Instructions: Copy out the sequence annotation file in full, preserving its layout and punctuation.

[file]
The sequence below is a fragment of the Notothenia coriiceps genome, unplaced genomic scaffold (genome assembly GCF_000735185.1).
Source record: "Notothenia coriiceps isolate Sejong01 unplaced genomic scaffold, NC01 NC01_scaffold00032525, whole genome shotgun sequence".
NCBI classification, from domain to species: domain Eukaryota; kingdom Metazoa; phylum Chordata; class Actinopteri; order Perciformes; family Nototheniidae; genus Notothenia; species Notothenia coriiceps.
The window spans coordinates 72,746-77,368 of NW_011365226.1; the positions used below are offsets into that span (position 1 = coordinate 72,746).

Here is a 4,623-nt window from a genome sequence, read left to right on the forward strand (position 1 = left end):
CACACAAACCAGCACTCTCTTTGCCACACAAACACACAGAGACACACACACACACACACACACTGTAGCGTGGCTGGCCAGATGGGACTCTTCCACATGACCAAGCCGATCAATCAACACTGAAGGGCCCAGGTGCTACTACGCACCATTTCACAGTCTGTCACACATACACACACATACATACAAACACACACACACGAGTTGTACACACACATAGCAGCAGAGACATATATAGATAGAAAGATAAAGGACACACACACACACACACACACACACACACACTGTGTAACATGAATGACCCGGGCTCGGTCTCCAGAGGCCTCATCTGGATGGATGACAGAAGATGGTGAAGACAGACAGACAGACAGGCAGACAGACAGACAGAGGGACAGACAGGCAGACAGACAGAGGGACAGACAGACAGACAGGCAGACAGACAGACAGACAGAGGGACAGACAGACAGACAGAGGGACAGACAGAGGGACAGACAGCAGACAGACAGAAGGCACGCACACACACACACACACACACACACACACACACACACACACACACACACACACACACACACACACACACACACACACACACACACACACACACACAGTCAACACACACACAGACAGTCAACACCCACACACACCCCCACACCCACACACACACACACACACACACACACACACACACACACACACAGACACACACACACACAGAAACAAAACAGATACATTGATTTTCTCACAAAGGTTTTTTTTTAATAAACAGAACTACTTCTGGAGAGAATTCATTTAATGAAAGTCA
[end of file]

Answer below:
The sequence below is a fragment of the Notothenia coriiceps genome, unplaced genomic scaffold (genome assembly GCF_000735185.1).
Source record: "Notothenia coriiceps isolate Sejong01 unplaced genomic scaffold, NC01 NC01_scaffold00032525, whole genome shotgun sequence".
NCBI classification, from domain to species: domain Eukaryota; kingdom Metazoa; phylum Chordata; class Actinopteri; order Perciformes; family Nototheniidae; genus Notothenia; species Notothenia coriiceps.
The window spans coordinates 72,746-77,368 of NW_011365226.1; the positions used below are offsets into that span (position 1 = coordinate 72,746).

Here is a 4,623-nt window from a genome sequence, read left to right on the forward strand (position 1 = left end):
CACACAAACCAGCACTCTCTTTGCCACACAAACACACAGAGACACACACACACACACACACACTGTAGCGTGGCTGGCCAGATGGGACTCTTCCACATGACCAAGCCGATCAATCAACACTGAAGGGCCCAGGTGCTACTACGCACCATTTCACAGTCTGTCACACATACACACACATACATACAAACACACACACACGAGTTGTACACACACATAGCAGCAGAGACATATATAGATAGAAAGATAAAGGACACACACACACACACACACACACACACACACTGTGTAACATGAATGACCCGGGCTCGGTCTCCAGAGGCCTCATCTGGATGGATGACAGAAGATGGTGAAGACAGACAGACAGACAGGCAGACAGACAGACAGAGGGACAGACAGGCAGACAGACAGAGGGACAGACAGACAGACAGGCAGACAGACAGACAGACAGAGGGACAGACAGACAGACAGAGGGACAGACAGAGGGACAGACAGCAGACAGACAGAAGGCACGCACACACACACACACACACACACACACACACACACACACACACACACACACACACACACACACACACACACACACACACACACACACACACACACAGTCAACACACACACAGACAGTCAACACCCACACACACCCCCACACCCACACACACACACACACACACACACACACACACACACACACACAGACACACACACACACAGAAACAAAACAGATACATTGATTTTCTCACAAAGGTTTTTTTTTAATAAACAGAACTACTTCTGGAGAGAATTCATTTAATGAAAGTCA